I Heart South Bend: Open hearts are open for business


Amidst the media chaos over the Religious Freedom Act that Governor Pence signed, Senate Bill 101 (SB-101), it was wonderful to see Mayor Pete Buttigieg take a stand against the bill.

He reaffirmed that South Bend is a welcoming city for all, regardless of shape, shade, size, seniority, sexuality and gender.

Further encouraging to those of us who love being in a diverse and progressive city with its eye on the future, local business owners also chimed in with Mayor Pete. It’s exciting when your city is actively involved in local, state and national politics, bringing the issues to a place where you can engage and effect change.

Many Hoosiers have taken issue with directions the state has taken recently, whether positive or negative, and it seems at least South Bend’s local government is listening to its constituents.

In a press conference held March 27 at LePeep in downtown South Bend, surrounded by local business owners, Mayor Pete addressed concerns about SB-101.

“This is something that sends exactly the wrong message when we have been working so hard to move Indiana into the twenty-first century. It sends the message that some would rather move backwards.”

“Downtown businesses like South Bend Brew Werks and Woochi say they are disappointed in the new law. South Bend Cubs president Joe Hart joined the voices, saying Four Winds Field welcomes everyone in the area,” wrote.

Governor Pence said that he would have vetoed a bill that “legalized discrimination,” although some speculate that, since the signing of this bill comes at a time when many were concerned about the 2014 recognition of same-sex marriage, it’s smaller details that allow for discrimination present a larger issue.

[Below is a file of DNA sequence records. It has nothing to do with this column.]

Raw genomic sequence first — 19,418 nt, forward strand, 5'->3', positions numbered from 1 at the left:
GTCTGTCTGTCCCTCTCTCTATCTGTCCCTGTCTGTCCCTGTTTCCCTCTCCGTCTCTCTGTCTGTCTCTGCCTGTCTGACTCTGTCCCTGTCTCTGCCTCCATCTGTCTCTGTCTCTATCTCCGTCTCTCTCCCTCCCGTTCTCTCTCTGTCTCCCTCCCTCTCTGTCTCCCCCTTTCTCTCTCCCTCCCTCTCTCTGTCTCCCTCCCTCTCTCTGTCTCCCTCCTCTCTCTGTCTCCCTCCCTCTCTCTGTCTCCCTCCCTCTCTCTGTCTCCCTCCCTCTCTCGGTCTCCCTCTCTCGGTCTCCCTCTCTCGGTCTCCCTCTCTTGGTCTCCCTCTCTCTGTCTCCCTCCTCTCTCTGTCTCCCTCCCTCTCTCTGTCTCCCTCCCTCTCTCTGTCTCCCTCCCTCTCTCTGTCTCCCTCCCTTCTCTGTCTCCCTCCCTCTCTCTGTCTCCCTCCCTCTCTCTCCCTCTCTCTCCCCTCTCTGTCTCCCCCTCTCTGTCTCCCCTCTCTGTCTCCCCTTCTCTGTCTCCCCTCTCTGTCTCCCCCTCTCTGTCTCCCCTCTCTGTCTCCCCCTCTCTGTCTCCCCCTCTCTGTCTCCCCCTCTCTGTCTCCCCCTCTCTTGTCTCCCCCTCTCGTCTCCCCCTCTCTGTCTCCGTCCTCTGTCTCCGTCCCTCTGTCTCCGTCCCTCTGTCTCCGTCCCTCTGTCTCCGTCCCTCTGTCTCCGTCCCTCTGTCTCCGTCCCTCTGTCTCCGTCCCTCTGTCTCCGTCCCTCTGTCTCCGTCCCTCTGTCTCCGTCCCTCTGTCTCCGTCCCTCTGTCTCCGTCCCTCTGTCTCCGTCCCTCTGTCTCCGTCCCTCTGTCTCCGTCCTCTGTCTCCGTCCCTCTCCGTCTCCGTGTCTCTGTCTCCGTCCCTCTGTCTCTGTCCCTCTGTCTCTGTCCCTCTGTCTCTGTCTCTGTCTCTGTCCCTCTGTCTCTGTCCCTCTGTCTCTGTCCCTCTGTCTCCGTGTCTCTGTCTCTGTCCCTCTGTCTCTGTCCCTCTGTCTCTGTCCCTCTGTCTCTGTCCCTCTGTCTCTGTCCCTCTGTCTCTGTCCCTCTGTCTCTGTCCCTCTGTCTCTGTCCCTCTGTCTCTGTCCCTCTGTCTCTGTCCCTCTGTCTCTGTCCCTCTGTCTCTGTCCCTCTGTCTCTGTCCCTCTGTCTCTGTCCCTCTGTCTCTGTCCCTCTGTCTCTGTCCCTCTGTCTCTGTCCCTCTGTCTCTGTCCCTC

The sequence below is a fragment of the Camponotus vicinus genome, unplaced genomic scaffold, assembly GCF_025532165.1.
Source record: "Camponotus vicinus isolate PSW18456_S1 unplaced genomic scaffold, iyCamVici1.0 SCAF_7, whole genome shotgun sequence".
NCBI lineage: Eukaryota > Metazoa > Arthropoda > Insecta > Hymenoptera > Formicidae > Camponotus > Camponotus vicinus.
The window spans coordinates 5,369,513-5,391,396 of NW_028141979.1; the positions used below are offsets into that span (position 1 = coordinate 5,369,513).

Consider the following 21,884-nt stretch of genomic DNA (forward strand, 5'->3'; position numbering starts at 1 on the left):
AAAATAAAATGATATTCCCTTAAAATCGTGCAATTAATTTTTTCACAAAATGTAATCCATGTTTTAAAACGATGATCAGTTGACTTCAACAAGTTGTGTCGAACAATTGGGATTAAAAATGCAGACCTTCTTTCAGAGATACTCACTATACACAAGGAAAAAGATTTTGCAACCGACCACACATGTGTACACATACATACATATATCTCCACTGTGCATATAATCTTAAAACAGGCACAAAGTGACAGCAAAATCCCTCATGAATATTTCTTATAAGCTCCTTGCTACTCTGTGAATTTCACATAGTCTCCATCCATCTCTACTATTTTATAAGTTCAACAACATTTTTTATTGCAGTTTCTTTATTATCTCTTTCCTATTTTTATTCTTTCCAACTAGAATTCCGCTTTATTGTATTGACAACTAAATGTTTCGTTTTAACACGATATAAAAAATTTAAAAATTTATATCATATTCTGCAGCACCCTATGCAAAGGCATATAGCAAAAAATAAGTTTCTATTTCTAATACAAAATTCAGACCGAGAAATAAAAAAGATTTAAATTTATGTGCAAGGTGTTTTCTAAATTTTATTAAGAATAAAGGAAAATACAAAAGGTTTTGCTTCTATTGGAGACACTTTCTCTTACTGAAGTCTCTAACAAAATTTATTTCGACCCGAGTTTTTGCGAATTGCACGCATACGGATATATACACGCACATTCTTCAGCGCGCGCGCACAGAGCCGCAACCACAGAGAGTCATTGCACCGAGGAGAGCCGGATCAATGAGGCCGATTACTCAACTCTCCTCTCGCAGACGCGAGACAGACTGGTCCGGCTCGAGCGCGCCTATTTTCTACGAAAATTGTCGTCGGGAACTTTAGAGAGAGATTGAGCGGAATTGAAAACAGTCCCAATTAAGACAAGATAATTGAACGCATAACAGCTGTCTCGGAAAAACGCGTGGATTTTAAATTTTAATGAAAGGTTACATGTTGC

“San Francisco taxpayers will not subsidize legally-sanctioned discrimination against lesbian, gay, bisexual and transgender people by the state of Indiana,” San Francisco Mayor Edwin M. Lee announced March 27.

George Takei, of both Star Trek and Internet fame, also called to “#boycottIndiana” on Twitter. By the time this goes to print, I’m sure more companies and people will have considered some sort of action to send Governor Pence a strong message about how the state will be treated, so long as a law that could sanction discrimination is in place.

Personally, I am just brimming with pride that a number of local business owners stood with Mayor Pete in a united front showing that Indiana is not full of hate and discrimination, as many in the country see us right now. Strength and creativity can flourish, overcoming adversity. That is what I hope to see in the weeks, months and years to come after this unfortunate law was signed. Until then, I hope all of my friends, and especially my Hoosier friends, can open their doors to all, without discrimination, and show the world how open-minded and loving Hoosiers really are in spite of recent legislation.

By The Preface at IUSB

IU South Bend's Official Student Newspaper

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